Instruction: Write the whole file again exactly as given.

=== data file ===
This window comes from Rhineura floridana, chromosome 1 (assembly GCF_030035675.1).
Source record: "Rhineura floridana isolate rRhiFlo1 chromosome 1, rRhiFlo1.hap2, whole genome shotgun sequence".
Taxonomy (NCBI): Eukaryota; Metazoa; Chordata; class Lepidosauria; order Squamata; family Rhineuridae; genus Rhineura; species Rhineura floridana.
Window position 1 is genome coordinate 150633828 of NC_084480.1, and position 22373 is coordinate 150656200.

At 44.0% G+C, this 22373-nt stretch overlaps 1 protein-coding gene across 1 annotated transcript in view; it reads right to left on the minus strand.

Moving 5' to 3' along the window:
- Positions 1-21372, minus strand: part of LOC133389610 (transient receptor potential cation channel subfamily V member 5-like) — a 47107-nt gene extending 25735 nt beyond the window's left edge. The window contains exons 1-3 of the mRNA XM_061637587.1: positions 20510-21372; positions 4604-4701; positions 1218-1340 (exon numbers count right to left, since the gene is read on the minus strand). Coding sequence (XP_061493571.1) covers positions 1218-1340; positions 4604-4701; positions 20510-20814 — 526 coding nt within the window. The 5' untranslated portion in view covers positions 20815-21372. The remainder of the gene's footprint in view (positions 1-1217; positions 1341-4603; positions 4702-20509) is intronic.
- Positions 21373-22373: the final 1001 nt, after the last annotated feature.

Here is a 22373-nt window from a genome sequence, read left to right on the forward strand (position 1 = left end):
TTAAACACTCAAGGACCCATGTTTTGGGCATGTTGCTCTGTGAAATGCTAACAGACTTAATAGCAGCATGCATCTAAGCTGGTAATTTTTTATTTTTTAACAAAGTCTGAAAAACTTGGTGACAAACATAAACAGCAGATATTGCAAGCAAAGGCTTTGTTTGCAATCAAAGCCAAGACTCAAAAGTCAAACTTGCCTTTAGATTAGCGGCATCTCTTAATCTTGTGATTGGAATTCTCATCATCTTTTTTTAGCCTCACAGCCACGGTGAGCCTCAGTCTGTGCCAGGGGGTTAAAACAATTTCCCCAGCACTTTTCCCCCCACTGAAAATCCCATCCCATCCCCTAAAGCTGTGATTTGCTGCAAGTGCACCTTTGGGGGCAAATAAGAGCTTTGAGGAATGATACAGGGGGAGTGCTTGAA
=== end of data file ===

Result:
This window comes from Rhineura floridana, chromosome 1 (assembly GCF_030035675.1).
Source record: "Rhineura floridana isolate rRhiFlo1 chromosome 1, rRhiFlo1.hap2, whole genome shotgun sequence".
Taxonomy (NCBI): Eukaryota; Metazoa; Chordata; class Lepidosauria; order Squamata; family Rhineuridae; genus Rhineura; species Rhineura floridana.
Window position 1 is genome coordinate 150633828 of NC_084480.1, and position 22373 is coordinate 150656200.

At 44.0% G+C, this 22373-nt stretch overlaps 1 protein-coding gene across 1 annotated transcript in view; it reads right to left on the minus strand.

Moving 5' to 3' along the window:
- Positions 1-21372, minus strand: part of LOC133389610 (transient receptor potential cation channel subfamily V member 5-like) — a 47107-nt gene extending 25735 nt beyond the window's left edge. The window contains exons 1-3 of the mRNA XM_061637587.1: positions 20510-21372; positions 4604-4701; positions 1218-1340 (exon numbers count right to left, since the gene is read on the minus strand). Coding sequence (XP_061493571.1) covers positions 1218-1340; positions 4604-4701; positions 20510-20814 — 526 coding nt within the window. The 5' untranslated portion in view covers positions 20815-21372. The remainder of the gene's footprint in view (positions 1-1217; positions 1341-4603; positions 4702-20509) is intronic.
- Positions 21373-22373: the final 1001 nt, after the last annotated feature.

Here is a 22373-nt window from a genome sequence, read left to right on the forward strand (position 1 = left end):
TTAAACACTCAAGGACCCATGTTTTGGGCATGTTGCTCTGTGAAATGCTAACAGACTTAATAGCAGCATGCATCTAAGCTGGTAATTTTTTATTTTTTAACAAAGTCTGAAAAACTTGGTGACAAACATAAACAGCAGATATTGCAAGCAAAGGCTTTGTTTGCAATCAAAGCCAAGACTCAAAAGTCAAACTTGCCTTTAGATTAGCGGCATCTCTTAATCTTGTGATTGGAATTCTCATCATCTTTTTTTAGCCTCACAGCCACGGTGAGCCTCAGTCTGTGCCAGGGGGTTAAAACAATTTCCCCAGCACTTTTCCCCCCACTGAAAATCCCATCCCATCCCCTAAAGCTGTGATTTGCTGCAAGTGCACCTTTGGGGGCAAATAAGAGCTTTGAGGAATGATACAGGGGGAGTGCTTGAA